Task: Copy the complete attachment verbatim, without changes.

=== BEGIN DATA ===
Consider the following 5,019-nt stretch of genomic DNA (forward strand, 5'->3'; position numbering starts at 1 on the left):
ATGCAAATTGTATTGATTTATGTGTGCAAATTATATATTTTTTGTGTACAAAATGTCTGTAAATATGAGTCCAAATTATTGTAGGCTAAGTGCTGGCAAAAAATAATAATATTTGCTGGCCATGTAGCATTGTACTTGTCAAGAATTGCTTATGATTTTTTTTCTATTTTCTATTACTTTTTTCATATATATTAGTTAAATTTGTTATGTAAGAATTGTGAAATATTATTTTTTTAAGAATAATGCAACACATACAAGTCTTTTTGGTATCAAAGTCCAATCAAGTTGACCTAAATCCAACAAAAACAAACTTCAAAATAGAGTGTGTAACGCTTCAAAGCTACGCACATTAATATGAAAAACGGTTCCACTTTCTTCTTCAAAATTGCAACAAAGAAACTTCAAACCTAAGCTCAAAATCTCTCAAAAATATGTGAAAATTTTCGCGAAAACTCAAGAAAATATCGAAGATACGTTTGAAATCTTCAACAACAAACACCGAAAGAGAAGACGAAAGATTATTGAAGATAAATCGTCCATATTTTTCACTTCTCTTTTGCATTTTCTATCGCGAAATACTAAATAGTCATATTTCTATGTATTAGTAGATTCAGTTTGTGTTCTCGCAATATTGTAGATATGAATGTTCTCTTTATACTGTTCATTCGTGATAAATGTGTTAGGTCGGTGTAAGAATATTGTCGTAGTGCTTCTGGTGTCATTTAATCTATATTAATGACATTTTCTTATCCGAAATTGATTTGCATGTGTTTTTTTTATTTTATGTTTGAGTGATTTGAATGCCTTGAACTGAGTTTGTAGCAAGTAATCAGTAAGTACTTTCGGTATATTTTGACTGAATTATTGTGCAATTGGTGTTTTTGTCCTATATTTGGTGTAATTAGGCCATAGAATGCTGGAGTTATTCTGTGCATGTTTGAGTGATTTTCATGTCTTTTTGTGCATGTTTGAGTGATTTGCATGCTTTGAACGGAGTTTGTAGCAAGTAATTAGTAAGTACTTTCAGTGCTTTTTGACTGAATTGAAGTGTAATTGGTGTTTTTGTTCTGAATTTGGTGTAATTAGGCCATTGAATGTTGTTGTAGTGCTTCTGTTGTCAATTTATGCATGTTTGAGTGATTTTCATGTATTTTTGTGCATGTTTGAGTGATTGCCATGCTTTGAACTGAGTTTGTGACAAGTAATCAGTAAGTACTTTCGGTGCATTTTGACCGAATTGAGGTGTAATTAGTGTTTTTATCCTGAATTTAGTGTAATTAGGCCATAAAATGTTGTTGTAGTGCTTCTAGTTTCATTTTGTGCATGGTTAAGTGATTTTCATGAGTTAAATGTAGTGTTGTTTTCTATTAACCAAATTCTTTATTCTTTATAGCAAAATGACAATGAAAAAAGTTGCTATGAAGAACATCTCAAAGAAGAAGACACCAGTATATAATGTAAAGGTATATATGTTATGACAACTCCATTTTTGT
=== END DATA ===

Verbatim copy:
Consider the following 5,019-nt stretch of genomic DNA (forward strand, 5'->3'; position numbering starts at 1 on the left):
ATGCAAATTGTATTGATTTATGTGTGCAAATTATATATTTTTTGTGTACAAAATGTCTGTAAATATGAGTCCAAATTATTGTAGGCTAAGTGCTGGCAAAAAATAATAATATTTGCTGGCCATGTAGCATTGTACTTGTCAAGAATTGCTTATGATTTTTTTTCTATTTTCTATTACTTTTTTCATATATATTAGTTAAATTTGTTATGTAAGAATTGTGAAATATTATTTTTTTAAGAATAATGCAACACATACAAGTCTTTTTGGTATCAAAGTCCAATCAAGTTGACCTAAATCCAACAAAAACAAACTTCAAAATAGAGTGTGTAACGCTTCAAAGCTACGCACATTAATATGAAAAACGGTTCCACTTTCTTCTTCAAAATTGCAACAAAGAAACTTCAAACCTAAGCTCAAAATCTCTCAAAAATATGTGAAAATTTTCGCGAAAACTCAAGAAAATATCGAAGATACGTTTGAAATCTTCAACAACAAACACCGAAAGAGAAGACGAAAGATTATTGAAGATAAATCGTCCATATTTTTCACTTCTCTTTTGCATTTTCTATCGCGAAATACTAAATAGTCATATTTCTATGTATTAGTAGATTCAGTTTGTGTTCTCGCAATATTGTAGATATGAATGTTCTCTTTATACTGTTCATTCGTGATAAATGTGTTAGGTCGGTGTAAGAATATTGTCGTAGTGCTTCTGGTGTCATTTAATCTATATTAATGACATTTTCTTATCCGAAATTGATTTGCATGTGTTTTTTTTATTTTATGTTTGAGTGATTTGAATGCCTTGAACTGAGTTTGTAGCAAGTAATCAGTAAGTACTTTCGGTATATTTTGACTGAATTATTGTGCAATTGGTGTTTTTGTCCTATATTTGGTGTAATTAGGCCATAGAATGCTGGAGTTATTCTGTGCATGTTTGAGTGATTTTCATGTCTTTTTGTGCATGTTTGAGTGATTTGCATGCTTTGAACGGAGTTTGTAGCAAGTAATTAGTAAGTACTTTCAGTGCTTTTTGACTGAATTGAAGTGTAATTGGTGTTTTTGTTCTGAATTTGGTGTAATTAGGCCATTGAATGTTGTTGTAGTGCTTCTGTTGTCAATTTATGCATGTTTGAGTGATTTTCATGTATTTTTGTGCATGTTTGAGTGATTGCCATGCTTTGAACTGAGTTTGTGACAAGTAATCAGTAAGTACTTTCGGTGCATTTTGACCGAATTGAGGTGTAATTAGTGTTTTTATCCTGAATTTAGTGTAATTAGGCCATAAAATGTTGTTGTAGTGCTTCTAGTTTCATTTTGTGCATGGTTAAGTGATTTTCATGAGTTAAATGTAGTGTTGTTTTCTATTAACCAAATTCTTTATTCTTTATAGCAAAATGACAATGAAAAAAGTTGCTATGAAGAACATCTCAAAGAAGAAGACACCAGTATATAATGTAAAGGTATATATGTTATGACAACTCCATTTTTGT